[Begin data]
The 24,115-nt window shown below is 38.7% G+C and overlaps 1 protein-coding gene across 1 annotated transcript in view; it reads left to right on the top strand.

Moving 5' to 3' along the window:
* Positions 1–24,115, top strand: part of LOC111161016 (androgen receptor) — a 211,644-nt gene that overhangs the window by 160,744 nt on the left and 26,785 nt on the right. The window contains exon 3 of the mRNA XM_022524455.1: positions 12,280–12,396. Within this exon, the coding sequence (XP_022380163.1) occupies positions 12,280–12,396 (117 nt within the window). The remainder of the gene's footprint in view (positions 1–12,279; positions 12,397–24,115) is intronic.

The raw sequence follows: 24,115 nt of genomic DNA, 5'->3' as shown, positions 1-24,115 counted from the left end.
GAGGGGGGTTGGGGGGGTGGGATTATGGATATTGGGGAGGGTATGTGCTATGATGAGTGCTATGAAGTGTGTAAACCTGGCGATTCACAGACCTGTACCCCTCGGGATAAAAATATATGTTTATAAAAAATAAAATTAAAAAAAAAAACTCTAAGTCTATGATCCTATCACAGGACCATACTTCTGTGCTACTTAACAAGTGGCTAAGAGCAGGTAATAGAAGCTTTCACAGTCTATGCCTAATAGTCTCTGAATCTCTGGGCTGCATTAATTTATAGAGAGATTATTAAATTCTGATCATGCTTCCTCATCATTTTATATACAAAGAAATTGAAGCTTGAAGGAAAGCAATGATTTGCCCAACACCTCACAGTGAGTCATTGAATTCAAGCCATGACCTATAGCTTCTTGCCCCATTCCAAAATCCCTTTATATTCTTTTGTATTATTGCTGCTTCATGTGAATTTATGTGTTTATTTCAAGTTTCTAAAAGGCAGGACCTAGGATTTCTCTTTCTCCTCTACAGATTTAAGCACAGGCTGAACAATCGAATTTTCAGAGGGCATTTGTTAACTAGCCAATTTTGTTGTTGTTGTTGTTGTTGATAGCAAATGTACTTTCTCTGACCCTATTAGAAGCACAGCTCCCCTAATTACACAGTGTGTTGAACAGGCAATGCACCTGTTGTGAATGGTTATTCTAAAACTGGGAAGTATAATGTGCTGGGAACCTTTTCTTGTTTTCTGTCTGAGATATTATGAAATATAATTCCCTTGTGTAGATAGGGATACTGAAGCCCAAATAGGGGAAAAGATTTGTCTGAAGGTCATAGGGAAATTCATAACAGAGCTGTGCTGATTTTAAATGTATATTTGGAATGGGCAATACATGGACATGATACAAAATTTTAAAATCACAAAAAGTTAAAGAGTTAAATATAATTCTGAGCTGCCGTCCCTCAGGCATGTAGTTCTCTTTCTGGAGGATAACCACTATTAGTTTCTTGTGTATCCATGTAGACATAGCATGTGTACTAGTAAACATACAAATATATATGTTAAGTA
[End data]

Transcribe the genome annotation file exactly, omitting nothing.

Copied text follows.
The 24,115-nt window shown below is 38.7% G+C and overlaps 1 protein-coding gene across 1 annotated transcript in view; it reads left to right on the top strand.

Moving 5' to 3' along the window:
* Positions 1–24,115, top strand: part of LOC111161016 (androgen receptor) — a 211,644-nt gene that overhangs the window by 160,744 nt on the left and 26,785 nt on the right. The window contains exon 3 of the mRNA XM_022524455.1: positions 12,280–12,396. Within this exon, the coding sequence (XP_022380163.1) occupies positions 12,280–12,396 (117 nt within the window). The remainder of the gene's footprint in view (positions 1–12,279; positions 12,397–24,115) is intronic.

The raw sequence follows: 24,115 nt of genomic DNA, 5'->3' as shown, positions 1-24,115 counted from the left end.
GAGGGGGGTTGGGGGGGTGGGATTATGGATATTGGGGAGGGTATGTGCTATGATGAGTGCTATGAAGTGTGTAAACCTGGCGATTCACAGACCTGTACCCCTCGGGATAAAAATATATGTTTATAAAAAATAAAATTAAAAAAAAAAACTCTAAGTCTATGATCCTATCACAGGACCATACTTCTGTGCTACTTAACAAGTGGCTAAGAGCAGGTAATAGAAGCTTTCACAGTCTATGCCTAATAGTCTCTGAATCTCTGGGCTGCATTAATTTATAGAGAGATTATTAAATTCTGATCATGCTTCCTCATCATTTTATATACAAAGAAATTGAAGCTTGAAGGAAAGCAATGATTTGCCCAACACCTCACAGTGAGTCATTGAATTCAAGCCATGACCTATAGCTTCTTGCCCCATTCCAAAATCCCTTTATATTCTTTTGTATTATTGCTGCTTCATGTGAATTTATGTGTTTATTTCAAGTTTCTAAAAGGCAGGACCTAGGATTTCTCTTTCTCCTCTACAGATTTAAGCACAGGCTGAACAATCGAATTTTCAGAGGGCATTTGTTAACTAGCCAATTTTGTTGTTGTTGTTGTTGTTGATAGCAAATGTACTTTCTCTGACCCTATTAGAAGCACAGCTCCCCTAATTACACAGTGTGTTGAACAGGCAATGCACCTGTTGTGAATGGTTATTCTAAAACTGGGAAGTATAATGTGCTGGGAACCTTTTCTTGTTTTCTGTCTGAGATATTATGAAATATAATTCCCTTGTGTAGATAGGGATACTGAAGCCCAAATAGGGGAAAAGATTTGTCTGAAGGTCATAGGGAAATTCATAACAGAGCTGTGCTGATTTTAAATGTATATTTGGAATGGGCAATACATGGACATGATACAAAATTTTAAAATCACAAAAAGTTAAAGAGTTAAATATAATTCTGAGCTGCCGTCCCTCAGGCATGTAGTTCTCTTTCTGGAGGATAACCACTATTAGTTTCTTGTGTATCCATGTAGACATAGCATGTGTACTAGTAAACATACAAATATATATGTTAAGTA